In the end we saved the Merkle root for the file in the smart contract, and from that moment validators of shard 0 start generating blocks. In the concluding message you can see the file hash and the chunk id.
We created a very small file of 8 bytes so there are only 2 chunks. The Merkle proof for a simple case is only one hash in Merkle proof. After that the block is transmitted to all validators and is verified by validators of the shard and verifiers. This is an infinite process.
To execute a read operation, we’ve entered the parameters hash of the file and initialized the process of finding the layers and loading data from shard to relayers.
There are many nodes from other shards that determine they are relayers and they download the data from the shard.
Then we can see the client got the file.
Deleting the file
The final step in the simulator demo was deleting the file.
Executing the deletion operation is simple and we can determine success by calculating the results in free volume. If one tries to read a deleted file, they get the error that the file cannot be read.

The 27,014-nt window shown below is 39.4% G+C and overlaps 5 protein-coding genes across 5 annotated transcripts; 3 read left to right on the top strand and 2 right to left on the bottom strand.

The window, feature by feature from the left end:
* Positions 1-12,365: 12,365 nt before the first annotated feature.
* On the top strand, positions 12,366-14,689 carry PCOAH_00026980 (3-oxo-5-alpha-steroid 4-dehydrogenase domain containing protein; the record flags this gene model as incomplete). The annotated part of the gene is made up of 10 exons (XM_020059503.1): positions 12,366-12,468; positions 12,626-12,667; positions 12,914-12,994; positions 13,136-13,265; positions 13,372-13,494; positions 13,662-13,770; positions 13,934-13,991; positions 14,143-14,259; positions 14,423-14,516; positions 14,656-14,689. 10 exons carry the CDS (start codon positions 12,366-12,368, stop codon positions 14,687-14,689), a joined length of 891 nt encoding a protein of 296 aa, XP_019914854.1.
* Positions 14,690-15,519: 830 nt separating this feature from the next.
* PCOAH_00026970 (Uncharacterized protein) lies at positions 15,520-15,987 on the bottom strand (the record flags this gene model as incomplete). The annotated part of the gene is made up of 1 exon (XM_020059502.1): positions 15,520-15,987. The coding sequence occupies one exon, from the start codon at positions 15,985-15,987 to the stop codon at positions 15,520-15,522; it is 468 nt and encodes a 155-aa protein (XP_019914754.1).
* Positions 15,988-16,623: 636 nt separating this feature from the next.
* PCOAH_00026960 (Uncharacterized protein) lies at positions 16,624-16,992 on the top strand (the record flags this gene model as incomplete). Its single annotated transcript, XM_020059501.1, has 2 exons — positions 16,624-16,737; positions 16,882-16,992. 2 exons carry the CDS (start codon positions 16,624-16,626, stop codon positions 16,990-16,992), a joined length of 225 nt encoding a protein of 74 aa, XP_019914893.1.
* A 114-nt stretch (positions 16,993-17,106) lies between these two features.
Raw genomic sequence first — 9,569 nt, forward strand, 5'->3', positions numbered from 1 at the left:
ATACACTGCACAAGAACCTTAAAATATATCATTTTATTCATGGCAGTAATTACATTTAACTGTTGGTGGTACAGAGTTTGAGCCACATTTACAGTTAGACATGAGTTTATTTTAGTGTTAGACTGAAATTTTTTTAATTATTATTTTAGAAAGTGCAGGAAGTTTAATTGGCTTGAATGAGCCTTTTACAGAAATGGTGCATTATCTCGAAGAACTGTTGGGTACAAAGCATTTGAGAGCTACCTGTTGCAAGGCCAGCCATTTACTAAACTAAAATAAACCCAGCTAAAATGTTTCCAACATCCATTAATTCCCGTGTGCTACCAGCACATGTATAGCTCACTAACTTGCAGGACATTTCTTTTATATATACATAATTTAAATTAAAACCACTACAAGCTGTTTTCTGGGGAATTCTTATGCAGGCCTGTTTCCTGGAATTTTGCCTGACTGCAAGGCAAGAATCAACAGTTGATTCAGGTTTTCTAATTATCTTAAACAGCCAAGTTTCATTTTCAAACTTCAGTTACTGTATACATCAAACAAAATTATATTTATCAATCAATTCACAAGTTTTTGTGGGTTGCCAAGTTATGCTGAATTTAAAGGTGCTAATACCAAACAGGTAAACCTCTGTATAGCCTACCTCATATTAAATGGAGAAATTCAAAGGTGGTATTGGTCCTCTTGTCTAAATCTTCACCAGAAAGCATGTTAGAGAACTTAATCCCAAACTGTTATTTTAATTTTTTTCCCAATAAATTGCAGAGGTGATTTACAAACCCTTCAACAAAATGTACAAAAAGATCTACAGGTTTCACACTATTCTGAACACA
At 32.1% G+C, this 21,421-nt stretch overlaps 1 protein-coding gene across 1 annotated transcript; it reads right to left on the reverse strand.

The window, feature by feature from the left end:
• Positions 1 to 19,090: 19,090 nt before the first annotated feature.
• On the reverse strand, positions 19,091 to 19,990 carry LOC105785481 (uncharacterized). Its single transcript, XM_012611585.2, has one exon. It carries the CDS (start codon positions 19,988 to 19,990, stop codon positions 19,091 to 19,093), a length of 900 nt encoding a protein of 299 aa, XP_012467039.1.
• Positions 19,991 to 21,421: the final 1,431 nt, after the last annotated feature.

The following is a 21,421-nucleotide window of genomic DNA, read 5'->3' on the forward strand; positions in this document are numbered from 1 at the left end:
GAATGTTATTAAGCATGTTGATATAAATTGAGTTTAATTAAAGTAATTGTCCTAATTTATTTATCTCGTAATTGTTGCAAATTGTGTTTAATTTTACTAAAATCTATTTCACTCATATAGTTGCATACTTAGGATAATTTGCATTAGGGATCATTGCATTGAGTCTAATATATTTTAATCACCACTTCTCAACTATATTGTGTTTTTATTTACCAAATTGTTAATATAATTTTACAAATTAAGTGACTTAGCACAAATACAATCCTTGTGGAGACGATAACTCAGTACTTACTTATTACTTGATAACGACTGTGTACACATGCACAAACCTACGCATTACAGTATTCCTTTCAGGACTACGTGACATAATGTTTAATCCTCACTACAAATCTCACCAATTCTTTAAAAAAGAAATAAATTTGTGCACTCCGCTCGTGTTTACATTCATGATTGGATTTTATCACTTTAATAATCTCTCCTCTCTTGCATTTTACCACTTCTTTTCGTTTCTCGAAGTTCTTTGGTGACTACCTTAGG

Zackery Li from the Everscale Chinese community came on the Everscale Community call to give an update on our partnership with the BSN (Blockchain-based Service Network) which is a cross-cloud, cross-portal, and cross-framework global public infrastructure network used to develop, deploy, and maintain all types of blockchain distributed applications (DApps) and is now implementing a new product called DDC integration. DDC is a decentralized digital certificate, which is basically an equivalent of NFT. Currently, NFT technology is only allowed in China as long as it’s not associated with cryptocurrencies, which is why the BSN integrated a new BSN-DDC Network built using OPBs (Open Permission Blockchain) as the underlying frameworks, allowing permissioned control over node deployment and utility fees in fiat currencies than cryptocurrencies.
Zackery informed the community, “the BSN has a team dedicated to sign deals with IPs and Brands willing to issue NFTs, and introduce them to select Everscale instead of other chains due to our better TPS.”